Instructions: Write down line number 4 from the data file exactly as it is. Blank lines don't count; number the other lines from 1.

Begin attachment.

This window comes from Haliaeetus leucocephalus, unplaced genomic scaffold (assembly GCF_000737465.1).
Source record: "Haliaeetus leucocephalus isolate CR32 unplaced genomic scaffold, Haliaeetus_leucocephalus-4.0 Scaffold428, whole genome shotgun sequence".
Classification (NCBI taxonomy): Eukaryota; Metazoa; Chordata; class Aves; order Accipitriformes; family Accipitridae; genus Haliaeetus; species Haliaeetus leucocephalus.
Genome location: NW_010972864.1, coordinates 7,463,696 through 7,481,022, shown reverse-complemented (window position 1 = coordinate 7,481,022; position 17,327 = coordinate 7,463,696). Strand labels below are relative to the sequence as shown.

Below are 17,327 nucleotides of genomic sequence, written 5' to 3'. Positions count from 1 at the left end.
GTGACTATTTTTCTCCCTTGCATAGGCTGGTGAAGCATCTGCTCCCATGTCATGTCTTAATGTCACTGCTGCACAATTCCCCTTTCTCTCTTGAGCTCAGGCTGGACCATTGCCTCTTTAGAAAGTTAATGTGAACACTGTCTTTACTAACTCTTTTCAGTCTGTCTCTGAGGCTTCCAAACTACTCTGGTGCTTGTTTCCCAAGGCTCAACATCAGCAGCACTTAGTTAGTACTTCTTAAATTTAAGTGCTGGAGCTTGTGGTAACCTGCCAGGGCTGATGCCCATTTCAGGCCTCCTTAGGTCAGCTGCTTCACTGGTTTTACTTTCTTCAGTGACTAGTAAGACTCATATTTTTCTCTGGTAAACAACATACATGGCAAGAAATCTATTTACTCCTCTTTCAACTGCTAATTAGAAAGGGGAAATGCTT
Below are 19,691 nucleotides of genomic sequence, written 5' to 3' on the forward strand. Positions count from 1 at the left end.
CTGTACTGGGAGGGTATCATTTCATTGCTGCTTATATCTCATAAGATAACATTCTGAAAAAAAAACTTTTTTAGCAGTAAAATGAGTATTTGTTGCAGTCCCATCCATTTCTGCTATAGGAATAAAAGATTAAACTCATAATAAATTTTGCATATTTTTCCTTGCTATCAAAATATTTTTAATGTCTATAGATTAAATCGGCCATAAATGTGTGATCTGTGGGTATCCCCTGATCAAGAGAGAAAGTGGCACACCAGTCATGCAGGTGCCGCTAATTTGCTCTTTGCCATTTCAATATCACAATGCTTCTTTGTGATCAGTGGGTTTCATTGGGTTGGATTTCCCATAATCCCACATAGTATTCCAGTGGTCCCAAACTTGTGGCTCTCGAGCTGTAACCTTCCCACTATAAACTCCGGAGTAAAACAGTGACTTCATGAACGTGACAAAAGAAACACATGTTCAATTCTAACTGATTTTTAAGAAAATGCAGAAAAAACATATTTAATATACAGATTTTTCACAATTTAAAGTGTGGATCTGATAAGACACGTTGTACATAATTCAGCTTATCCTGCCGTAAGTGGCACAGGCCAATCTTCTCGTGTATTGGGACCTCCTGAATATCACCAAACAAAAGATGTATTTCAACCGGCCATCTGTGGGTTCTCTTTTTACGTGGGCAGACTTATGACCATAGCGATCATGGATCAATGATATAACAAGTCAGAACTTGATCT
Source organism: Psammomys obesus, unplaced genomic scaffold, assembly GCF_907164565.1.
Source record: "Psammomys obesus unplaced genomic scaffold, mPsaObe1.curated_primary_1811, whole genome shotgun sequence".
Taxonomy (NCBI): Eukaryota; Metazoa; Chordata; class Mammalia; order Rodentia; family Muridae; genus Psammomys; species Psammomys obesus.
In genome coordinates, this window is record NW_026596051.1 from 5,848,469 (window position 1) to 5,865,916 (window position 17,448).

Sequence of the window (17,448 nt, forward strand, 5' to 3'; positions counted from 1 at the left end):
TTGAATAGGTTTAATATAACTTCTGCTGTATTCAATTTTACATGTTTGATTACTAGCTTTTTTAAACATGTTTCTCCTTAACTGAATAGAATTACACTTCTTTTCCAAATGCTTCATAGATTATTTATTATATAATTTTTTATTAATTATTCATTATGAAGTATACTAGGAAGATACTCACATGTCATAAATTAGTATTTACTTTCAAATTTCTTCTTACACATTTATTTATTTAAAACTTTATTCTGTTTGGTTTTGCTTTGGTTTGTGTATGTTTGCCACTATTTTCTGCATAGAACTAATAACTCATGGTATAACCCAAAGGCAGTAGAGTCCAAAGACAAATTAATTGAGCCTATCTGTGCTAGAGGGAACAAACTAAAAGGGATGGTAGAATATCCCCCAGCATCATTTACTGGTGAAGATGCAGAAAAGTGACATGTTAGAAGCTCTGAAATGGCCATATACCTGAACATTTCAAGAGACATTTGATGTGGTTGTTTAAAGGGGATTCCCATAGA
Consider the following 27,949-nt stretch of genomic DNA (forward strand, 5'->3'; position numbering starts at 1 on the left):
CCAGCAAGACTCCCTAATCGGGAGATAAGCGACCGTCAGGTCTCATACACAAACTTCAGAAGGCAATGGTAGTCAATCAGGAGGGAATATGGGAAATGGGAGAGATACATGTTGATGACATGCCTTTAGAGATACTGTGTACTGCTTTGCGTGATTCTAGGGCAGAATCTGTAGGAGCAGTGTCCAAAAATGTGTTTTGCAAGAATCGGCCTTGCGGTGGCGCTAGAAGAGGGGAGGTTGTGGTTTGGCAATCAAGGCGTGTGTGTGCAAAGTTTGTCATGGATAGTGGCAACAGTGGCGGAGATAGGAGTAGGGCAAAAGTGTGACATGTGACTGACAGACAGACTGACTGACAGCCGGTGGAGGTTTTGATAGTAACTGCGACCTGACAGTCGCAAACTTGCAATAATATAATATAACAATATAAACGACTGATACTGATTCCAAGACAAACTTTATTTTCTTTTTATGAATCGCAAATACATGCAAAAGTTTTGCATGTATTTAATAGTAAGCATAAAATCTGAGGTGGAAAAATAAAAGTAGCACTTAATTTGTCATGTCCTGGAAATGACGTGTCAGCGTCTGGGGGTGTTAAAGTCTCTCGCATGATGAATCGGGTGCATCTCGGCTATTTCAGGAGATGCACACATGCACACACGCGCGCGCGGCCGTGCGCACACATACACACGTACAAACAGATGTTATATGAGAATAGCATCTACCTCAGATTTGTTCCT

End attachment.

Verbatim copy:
Genome location: NW_010972864.1, coordinates 7,463,696 through 7,481,022, shown reverse-complemented (window position 1 = coordinate 7,481,022; position 17,327 = coordinate 7,463,696). Strand labels below are relative to the sequence as shown.